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PeerJ. 2018 Nov 9;6:e5772. doi: 10.7717/peerj.5772. eCollection 2018.

Comparison of incisional complications between skin closures using a simple continuous or intradermal pattern: a pilot study in horses undergoing ventral median celiotomy.

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Department for Horses, University of Leipzig, Leipzig, Germany.
Institute of Anatomy, Faculty of Medicine, University of Leipzig, Leipzig, Germany.
Institute of Animal Nutrition, Nutrition Diseases and Dietetics, University of Leipzig, Leipzig, Germany.



Development of incisional complications following ventral median celiotomy might depend on suture pattern for skin closure.


In this prospective study, 21 healthy male horses underwent celiotomy. Skin closure was either performed via a continuous percutaneous pattern (CO group; 5 warmbloods/5 ponies) or an intradermal pattern (ID group; 5 warmbloods/6 ponies). Follow-up examination of the incisional site included daily monitoring for edema, dehiscence, and drainage. Transcutaneous ultrasound was performed at Days 3, 6, and 10 as well as on Week 8 and 12 to evaluate size of edema and presence or absence of sinus formation, and hernia formation. Prevalence of incisional infection on base of positive microbiological analysis at any time up to Day 10 was evaluated and compared between ID and CO group. Furthermore, edema size was analysed by a linear mixed-effect model for group and time dependency.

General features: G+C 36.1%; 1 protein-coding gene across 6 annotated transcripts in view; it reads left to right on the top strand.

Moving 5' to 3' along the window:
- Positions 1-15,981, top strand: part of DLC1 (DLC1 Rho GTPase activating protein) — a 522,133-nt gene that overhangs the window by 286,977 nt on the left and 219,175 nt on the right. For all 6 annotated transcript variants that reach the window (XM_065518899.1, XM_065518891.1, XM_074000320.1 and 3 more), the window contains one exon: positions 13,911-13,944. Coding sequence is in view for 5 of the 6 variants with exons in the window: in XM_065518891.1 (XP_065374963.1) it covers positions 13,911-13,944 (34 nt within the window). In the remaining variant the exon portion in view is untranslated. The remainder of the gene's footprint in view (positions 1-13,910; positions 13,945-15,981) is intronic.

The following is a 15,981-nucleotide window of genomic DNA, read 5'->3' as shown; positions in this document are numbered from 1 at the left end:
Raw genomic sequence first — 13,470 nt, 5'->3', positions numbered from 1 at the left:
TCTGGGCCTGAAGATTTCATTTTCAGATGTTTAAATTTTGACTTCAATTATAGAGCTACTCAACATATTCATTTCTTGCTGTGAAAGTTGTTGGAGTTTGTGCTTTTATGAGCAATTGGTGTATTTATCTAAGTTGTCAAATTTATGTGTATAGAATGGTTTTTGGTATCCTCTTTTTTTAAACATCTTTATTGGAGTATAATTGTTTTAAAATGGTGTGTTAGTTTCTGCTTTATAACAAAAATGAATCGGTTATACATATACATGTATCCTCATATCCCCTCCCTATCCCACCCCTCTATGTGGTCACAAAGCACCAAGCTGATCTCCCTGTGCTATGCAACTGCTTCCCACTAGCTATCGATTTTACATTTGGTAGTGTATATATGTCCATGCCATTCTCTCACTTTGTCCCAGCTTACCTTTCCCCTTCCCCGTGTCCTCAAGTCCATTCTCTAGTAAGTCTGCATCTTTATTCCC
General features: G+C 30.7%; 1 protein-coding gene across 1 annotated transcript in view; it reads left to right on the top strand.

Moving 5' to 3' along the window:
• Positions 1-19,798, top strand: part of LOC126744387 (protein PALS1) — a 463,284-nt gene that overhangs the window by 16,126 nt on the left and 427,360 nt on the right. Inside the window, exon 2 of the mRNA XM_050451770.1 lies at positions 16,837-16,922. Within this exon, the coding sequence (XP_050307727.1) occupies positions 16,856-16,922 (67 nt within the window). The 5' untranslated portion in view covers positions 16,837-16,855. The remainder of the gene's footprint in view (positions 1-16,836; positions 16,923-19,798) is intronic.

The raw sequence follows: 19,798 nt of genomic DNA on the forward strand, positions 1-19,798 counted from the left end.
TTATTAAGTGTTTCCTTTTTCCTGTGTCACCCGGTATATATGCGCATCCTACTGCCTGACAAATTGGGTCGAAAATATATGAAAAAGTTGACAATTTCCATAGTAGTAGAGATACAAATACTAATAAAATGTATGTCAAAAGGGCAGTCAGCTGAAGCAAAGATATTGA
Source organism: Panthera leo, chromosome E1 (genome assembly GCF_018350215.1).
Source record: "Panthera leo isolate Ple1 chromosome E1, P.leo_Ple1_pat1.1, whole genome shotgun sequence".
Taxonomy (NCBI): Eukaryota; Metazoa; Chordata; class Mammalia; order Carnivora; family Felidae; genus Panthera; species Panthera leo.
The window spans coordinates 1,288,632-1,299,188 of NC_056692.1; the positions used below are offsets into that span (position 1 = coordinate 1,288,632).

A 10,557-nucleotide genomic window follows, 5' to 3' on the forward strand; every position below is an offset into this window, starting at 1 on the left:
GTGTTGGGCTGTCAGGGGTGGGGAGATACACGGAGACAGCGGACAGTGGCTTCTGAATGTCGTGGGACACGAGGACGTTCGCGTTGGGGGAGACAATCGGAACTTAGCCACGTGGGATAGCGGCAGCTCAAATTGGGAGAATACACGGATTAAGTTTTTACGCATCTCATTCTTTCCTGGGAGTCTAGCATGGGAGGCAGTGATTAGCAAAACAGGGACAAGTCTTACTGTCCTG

Observed incisional complications included edema (9/10 in CO, 10/11 in ID), suture sinus formation (2/10 in CO, 1/11 in ID), surgical site infection (2/10 in CO, 0/11 in ID), and incisional hernia (1/10 in CO, 0/11 in ID). The overall prevalence of incisional infection was 9.5% without significant differences between both groups (20% in CO, 0% in ID; p = 0.214). Edema size was not dependent on time or group (p = 0.545 and p = 0.627, respectively).


CO and ID suture pattern are appropriate for skin closure following ventral median celiotomy in horses. None of the animals in the continuous ID group developed surgical site infections, even without the use of antibiotics.


Complications; Exploratory laparotomy; Incision; Surgical site infection; Suture pattern

Conflict of interest statement

The authors declare that they have no competing interests.

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